In my opinion, this will be the best series of the postseason up to this point. Both teams have potential to win it all, leaving this matchup up in the air. The Dodgers have been a powerhouse all season long both on the mound and at the plate. This season the Dodgers ranked top 5 in OBP, Slugging %, Home Runs, and Runs Scored while leading the league in walks. On offense the Brewers only advantage is on the basepaths as they ranked 4th in stolen bases this season.
The Brewers have a core of All Star hitters that have been outstanding this season. Leading the way is Christian Yelich, who was a Triple Crown threat entering the final week of the season. The Brewers were the only team in the National League with 3 players with 30+ home runs with Yelich, Jesus Aguilar, and Travis Shaw. Yelich and Lorenzo Cain were also the only National League teammates to both bat over .300 this season.
For the Dodgers, their offense is more of a collaborative effort. Although, Max Muncy is the only player with 30+ homers on the Dodgers, they have 6 other players with at least 20 this season. The Dodgers also had no player drive in 100+ RBI, though they did score the most runs this season. Justin Turner is also the only batter on the Dodgers to bat over .300 this season.
Where this series gets interesting is the pitching. The Dodgers have one of the best starting rotations in the National League, ranking top 2 in ERA, Opponent Batting Average, WHIP, and Strikeouts, while also yielding the fewest walks. The Brewers starters rank right behind the Brewers in Opponent Batting Average and WHIP, however they rank in the middle of the pack for ERA and Strikeouts.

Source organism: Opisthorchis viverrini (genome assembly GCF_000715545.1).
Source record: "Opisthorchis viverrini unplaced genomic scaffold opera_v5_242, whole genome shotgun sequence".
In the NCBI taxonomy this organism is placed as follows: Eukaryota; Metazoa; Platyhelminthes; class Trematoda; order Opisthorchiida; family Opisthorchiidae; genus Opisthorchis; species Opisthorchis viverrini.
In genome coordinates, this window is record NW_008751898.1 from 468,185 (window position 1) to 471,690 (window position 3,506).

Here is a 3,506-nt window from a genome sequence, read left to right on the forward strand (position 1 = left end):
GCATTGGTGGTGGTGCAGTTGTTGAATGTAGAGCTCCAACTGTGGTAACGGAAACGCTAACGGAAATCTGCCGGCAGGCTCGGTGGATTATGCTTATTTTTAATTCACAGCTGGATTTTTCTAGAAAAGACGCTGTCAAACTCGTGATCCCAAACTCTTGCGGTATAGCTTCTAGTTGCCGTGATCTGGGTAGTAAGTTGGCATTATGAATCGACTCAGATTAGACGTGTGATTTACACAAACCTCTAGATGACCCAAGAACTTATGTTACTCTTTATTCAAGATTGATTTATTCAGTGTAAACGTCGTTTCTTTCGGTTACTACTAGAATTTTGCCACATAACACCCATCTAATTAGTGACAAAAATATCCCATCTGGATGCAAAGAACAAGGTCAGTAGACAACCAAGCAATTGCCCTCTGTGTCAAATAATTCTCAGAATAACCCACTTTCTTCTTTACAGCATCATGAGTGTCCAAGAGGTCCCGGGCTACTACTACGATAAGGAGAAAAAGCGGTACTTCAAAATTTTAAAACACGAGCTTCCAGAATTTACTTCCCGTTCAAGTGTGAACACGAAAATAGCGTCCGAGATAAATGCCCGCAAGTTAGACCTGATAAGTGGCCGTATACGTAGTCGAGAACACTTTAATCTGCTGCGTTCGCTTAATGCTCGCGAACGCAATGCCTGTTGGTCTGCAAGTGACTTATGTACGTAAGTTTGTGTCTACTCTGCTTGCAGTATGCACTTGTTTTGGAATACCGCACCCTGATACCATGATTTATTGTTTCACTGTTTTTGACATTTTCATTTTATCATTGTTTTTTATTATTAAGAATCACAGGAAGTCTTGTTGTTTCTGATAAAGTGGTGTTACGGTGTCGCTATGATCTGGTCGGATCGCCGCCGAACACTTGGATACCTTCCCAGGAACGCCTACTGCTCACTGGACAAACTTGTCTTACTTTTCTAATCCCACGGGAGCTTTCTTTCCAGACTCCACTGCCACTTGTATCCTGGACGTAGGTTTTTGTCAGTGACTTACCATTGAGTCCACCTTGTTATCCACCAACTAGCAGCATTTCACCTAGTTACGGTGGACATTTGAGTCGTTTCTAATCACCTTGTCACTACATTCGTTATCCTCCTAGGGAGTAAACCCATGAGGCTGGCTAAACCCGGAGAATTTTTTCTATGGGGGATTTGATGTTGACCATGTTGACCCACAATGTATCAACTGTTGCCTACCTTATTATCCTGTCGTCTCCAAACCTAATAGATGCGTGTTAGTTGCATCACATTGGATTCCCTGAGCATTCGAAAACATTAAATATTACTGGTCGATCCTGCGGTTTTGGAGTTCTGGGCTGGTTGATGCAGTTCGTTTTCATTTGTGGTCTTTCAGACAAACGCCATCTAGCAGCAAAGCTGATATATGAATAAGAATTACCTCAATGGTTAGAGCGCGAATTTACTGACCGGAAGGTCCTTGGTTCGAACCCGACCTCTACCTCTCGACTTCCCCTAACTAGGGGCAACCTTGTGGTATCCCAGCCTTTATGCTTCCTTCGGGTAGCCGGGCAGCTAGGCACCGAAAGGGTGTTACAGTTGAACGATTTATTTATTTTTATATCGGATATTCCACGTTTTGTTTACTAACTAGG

The bullpens are a different story, as the Brewers boast one of the strongest bullpens in baseball, ranking top 2 in ERA, Innings Pitched, Strikeouts, and Opponent Batting Average. The Brewers pitching staff also excelled late in the season, posting the lowest team ERA and WHIP in the month of September. That has clearly rolled over into the postseason as the Brewers have allowed just 3 runs to score this October, including the tiebreaker game against the Cubs. In those 4 games, the Brewers pitching staff allowed just 17 hits and 11 walks compared to 38 strikeouts.
During the NLDS against the Rockies, the Brewers bullpen was near-perfect with the exception of Jeremy Jeffress. Jeffress pitched 3.1 innings, allowing 2 runs on 6 hits and 1 walk. The rest of the Brewers bullpen combined to pitch 11 innings, allowing zero runs to score and gave up just 2 hits and 2 walks while striking out 18 batters.
The Dodgers bullpen has been just as good in their NLDS series against the Braves. While, Kershaw and Ryu had impressive outings, it was the bullpen that made life easy for Dodgers manager, Dave Roberts. In the 4 games series, the bullpen combined to pitch 10.2 innings, allowing just 1 run on 7 hits and 1 walk while striking out 11 batters.
Game 1 the Brewers are going with Gio Gonzalez against Kershaw. This is a smart move, as Kershaw will put on another spectacular performance, holding the Brewers to just 1 run over 7 innings. Gonzalez on the other hand will give up 2 runs early, before getting into a groove. The bullpen will pitch several innings of this one, holding the Dodgers at bay. The decision to go with Gonzalez shows that the Brewers don’t expect to beat Kershaw, so they are not going to waste one of their better pitchers. This game will go to the Dodgers.
Game 2, the Dodgers will likely go with Ryu in this one, setting up a great rubber match with Wade Miley. Miley will hold the Dodgers scoreless through four innings, setting up yet another long bullpen session for the Brewers. Jeffress will get into trouble, but ultimately they will lock down the Dodgers offense. Yelich will get a big hit to get things going off Ryu in the middle innings and will be complimented by Lorenzo Cain late in the game, leading the Brewers to a win and evening up the series at 1-1.
Game 1 – Dodgers win
Game 2 – Brewers win